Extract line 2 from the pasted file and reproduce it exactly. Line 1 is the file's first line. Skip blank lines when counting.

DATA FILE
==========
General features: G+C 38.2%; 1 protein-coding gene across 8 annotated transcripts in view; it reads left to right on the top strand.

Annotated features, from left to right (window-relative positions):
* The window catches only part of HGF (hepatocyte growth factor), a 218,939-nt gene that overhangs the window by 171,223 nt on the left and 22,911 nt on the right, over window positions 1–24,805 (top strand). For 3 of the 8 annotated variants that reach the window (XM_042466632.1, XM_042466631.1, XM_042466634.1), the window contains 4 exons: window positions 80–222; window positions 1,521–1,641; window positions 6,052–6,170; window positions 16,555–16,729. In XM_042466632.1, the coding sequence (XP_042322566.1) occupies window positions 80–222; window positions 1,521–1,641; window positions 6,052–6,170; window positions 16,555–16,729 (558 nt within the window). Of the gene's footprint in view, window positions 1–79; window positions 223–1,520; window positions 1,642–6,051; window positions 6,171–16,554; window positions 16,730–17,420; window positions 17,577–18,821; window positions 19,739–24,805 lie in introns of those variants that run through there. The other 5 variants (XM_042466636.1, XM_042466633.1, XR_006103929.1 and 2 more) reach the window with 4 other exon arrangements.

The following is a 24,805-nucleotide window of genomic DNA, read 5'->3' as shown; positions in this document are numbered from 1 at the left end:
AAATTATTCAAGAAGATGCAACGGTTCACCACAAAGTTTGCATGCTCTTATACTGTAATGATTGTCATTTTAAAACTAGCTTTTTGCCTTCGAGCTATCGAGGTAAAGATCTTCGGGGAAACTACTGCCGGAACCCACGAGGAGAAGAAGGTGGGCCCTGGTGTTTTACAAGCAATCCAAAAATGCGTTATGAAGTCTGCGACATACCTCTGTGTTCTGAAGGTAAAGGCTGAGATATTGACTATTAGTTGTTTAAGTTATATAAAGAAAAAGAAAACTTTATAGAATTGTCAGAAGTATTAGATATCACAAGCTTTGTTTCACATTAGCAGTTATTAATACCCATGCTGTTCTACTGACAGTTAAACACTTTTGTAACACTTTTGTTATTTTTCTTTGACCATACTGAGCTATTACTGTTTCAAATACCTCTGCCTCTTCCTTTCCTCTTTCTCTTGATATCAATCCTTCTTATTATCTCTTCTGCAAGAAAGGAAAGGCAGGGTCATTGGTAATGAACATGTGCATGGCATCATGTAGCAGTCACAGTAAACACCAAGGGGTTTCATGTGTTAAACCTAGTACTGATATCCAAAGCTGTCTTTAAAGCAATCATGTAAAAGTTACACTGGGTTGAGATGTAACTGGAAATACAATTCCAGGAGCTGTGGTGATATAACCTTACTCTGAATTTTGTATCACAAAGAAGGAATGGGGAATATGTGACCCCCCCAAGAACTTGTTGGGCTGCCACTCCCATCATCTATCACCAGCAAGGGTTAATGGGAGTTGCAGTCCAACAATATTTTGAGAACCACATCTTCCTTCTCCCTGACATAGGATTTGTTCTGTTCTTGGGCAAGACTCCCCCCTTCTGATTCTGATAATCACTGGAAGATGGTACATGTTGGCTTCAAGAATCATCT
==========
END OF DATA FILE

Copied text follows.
Annotated features, from left to right (window-relative positions):